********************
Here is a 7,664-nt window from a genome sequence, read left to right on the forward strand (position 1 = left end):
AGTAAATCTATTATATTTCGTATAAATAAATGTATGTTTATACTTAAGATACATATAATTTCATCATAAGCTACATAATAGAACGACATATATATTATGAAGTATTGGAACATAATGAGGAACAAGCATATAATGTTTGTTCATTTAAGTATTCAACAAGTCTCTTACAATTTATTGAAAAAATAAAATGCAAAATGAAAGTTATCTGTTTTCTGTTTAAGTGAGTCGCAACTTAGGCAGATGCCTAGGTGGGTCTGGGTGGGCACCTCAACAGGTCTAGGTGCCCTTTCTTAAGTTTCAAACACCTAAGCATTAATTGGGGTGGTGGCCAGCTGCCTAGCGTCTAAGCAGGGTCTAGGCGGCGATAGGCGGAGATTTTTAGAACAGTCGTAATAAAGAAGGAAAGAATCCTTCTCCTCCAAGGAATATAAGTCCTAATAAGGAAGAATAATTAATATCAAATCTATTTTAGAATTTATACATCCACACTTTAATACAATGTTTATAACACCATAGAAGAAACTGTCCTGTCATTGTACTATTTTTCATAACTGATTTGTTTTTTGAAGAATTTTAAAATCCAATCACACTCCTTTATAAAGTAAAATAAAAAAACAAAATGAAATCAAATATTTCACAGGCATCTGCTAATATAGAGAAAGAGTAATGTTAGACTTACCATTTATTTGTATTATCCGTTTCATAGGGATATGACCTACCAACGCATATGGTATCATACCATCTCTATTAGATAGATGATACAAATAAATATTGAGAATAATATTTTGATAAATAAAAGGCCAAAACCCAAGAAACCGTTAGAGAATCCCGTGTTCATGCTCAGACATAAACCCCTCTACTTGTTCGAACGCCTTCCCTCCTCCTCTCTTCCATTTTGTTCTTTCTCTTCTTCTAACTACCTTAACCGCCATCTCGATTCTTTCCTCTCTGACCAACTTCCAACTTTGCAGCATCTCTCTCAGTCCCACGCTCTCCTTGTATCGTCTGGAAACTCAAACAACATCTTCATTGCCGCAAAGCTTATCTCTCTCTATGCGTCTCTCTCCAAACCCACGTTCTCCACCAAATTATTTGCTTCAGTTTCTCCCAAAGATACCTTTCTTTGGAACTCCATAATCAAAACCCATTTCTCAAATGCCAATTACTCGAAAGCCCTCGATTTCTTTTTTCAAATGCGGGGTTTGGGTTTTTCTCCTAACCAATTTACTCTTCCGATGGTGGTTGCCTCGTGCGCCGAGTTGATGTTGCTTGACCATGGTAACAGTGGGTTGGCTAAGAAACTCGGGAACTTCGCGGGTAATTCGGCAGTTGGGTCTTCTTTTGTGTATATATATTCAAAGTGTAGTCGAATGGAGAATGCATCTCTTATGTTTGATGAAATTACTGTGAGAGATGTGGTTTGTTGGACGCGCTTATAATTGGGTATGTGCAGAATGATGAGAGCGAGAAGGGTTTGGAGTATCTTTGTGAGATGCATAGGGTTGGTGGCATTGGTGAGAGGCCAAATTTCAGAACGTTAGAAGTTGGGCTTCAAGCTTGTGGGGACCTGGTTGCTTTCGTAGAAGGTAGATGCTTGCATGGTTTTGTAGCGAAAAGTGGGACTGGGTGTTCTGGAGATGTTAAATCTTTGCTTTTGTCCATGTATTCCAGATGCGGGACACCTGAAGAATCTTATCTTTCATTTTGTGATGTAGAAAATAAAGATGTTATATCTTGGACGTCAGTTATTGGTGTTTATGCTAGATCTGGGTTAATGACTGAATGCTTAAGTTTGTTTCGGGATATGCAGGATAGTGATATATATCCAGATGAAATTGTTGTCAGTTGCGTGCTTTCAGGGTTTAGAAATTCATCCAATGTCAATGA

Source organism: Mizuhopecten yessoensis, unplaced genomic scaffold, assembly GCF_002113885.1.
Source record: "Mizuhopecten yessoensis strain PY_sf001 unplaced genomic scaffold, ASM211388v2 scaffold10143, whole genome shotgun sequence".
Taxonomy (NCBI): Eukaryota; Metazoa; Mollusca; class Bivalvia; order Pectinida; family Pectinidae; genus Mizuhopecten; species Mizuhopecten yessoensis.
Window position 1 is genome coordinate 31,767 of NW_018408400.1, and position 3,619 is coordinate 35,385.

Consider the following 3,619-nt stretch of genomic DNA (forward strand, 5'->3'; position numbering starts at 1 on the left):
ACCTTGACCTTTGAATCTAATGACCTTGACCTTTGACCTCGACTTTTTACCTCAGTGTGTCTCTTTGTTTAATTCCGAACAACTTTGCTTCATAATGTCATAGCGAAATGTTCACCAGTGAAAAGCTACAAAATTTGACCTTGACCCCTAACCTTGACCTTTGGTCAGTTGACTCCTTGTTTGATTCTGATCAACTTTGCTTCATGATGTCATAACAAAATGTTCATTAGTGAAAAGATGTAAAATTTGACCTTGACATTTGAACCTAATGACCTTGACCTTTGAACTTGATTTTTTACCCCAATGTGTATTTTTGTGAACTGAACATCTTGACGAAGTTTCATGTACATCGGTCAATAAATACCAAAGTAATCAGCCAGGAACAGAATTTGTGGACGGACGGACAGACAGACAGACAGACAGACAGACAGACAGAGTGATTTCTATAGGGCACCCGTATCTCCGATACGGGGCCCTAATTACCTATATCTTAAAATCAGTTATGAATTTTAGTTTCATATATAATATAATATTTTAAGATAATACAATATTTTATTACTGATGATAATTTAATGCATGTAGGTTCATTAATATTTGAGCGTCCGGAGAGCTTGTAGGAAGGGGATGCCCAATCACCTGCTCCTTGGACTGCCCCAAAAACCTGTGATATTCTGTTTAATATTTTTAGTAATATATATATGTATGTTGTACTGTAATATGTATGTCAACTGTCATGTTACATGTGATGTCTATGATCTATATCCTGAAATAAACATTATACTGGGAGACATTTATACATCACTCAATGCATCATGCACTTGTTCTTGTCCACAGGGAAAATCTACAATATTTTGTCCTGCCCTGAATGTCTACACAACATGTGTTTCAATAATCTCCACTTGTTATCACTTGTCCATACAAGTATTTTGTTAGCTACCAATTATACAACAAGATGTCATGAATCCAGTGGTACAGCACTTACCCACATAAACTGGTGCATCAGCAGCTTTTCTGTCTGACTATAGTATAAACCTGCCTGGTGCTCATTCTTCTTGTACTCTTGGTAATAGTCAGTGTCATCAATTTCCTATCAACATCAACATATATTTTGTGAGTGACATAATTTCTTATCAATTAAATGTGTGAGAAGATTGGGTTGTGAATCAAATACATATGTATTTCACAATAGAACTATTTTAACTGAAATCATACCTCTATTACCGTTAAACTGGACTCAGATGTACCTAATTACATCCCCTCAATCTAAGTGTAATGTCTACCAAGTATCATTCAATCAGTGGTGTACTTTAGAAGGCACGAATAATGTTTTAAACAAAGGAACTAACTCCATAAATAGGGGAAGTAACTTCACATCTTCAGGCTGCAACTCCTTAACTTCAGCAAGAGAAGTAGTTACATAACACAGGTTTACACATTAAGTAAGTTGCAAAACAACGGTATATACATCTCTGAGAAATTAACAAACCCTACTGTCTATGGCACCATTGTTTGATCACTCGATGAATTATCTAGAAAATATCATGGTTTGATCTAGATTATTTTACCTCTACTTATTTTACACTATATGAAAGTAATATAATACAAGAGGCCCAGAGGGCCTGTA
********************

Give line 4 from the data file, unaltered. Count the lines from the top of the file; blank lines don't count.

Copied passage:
Source record: "Mizuhopecten yessoensis strain PY_sf001 unplaced genomic scaffold, ASM211388v2 scaffold10143, whole genome shotgun sequence".